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Where Do Cats Like to Be Pet & Why?

When it comes to cats, we love giving our fluffy feline friends physical attention in the form of head scratches and back rubs. We listen for that tell-tale sign of enjoyment from our cats, purring. When our cat is purring, they are showing that they are enjoying the physical attention we are offering them.

We know that our kitties can be a little temperamental at times, and if they are not enjoying the way they are being petted or the area, they’ll be sure to let you know with a hiss or a swipe of a paw.

Being a pet parent involves wanting to keep our pets feeling content and loved. Let’s chat about where cats like to be scratched and why — so you can keep your cat purring all day.

Where Do Cats Like To Be Pet?

Cats can sometimes be hard to read, but we have a good idea of where they may enjoy most and why. You may have noticed that cats tend to rub their faces on your leg, or maybe on furniture.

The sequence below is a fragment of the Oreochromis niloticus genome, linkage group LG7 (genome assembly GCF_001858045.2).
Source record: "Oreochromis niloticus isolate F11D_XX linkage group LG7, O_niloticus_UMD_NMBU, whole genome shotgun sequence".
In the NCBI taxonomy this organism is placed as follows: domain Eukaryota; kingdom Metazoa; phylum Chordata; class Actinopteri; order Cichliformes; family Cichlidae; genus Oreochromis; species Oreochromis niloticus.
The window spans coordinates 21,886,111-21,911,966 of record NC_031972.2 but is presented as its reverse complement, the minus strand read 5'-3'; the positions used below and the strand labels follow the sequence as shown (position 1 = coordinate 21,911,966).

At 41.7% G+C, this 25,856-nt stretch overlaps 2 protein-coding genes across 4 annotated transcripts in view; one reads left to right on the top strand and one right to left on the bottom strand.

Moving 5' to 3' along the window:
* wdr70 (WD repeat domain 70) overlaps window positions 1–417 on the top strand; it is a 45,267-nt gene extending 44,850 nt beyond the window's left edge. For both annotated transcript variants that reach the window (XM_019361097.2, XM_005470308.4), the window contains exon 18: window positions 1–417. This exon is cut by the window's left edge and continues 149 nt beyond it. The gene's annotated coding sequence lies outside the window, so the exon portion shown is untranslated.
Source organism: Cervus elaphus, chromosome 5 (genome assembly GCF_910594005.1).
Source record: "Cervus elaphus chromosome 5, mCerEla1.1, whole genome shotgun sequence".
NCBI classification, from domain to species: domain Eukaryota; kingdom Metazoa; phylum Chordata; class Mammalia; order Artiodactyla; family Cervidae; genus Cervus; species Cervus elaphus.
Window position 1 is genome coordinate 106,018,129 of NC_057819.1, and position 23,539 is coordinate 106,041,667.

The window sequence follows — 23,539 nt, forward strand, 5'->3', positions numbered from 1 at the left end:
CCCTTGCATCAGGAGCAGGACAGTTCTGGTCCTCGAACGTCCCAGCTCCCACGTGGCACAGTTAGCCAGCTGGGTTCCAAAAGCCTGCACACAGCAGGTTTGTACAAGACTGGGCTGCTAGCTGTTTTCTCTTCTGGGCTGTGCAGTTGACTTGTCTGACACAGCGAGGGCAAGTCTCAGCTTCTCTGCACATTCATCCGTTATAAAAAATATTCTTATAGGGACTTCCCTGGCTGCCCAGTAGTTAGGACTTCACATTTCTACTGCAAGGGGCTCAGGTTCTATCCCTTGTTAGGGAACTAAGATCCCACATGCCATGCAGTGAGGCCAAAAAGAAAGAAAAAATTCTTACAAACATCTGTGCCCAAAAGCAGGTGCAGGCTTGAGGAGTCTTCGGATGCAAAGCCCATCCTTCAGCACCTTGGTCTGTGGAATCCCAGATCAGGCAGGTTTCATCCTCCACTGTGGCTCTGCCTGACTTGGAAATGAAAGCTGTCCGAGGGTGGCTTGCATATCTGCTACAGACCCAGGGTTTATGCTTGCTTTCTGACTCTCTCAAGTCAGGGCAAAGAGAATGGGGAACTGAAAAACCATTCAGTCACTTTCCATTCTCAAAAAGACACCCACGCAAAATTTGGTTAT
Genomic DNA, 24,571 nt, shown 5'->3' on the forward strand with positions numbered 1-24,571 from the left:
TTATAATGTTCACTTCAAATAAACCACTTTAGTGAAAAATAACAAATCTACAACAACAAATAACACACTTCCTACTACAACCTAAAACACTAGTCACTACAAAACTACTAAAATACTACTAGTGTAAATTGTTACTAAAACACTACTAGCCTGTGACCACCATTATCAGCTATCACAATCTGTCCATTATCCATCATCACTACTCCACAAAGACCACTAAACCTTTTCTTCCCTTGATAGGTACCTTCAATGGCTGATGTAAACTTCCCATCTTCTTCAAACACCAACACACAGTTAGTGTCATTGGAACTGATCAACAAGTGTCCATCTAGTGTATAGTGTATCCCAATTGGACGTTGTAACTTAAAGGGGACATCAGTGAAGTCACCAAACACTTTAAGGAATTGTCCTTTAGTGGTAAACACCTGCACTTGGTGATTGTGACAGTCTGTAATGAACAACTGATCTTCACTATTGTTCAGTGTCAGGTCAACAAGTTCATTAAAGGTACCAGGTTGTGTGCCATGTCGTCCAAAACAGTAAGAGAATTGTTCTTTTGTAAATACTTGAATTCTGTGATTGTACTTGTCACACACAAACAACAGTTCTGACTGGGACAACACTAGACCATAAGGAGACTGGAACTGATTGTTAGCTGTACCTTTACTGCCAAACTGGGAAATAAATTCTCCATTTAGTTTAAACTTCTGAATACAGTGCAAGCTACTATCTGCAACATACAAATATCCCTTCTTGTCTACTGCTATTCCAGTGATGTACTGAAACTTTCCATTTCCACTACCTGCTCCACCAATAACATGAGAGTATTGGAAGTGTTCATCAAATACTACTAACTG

This is because there are scent glands in cats’ faces that allow them to leave their scent behind to claim their territory, and your cat actually going through the motions of leaving their scent is called bunting.

Your cat is sweetly showing you affection when they bunt on you. Not only do they get a good scratching session for their cheeks, chin, and neck but they also get to deposit their scent on you. They are telling other cats that you are their human.

If your cat isn’t down for chin scratchies, try their backs. Try various petting pressures or scratching as opposed to petting to see which your cat prefers. Cats love being scratched on their rump in front of their tail; it’s a hard spot for them to reach by themselves.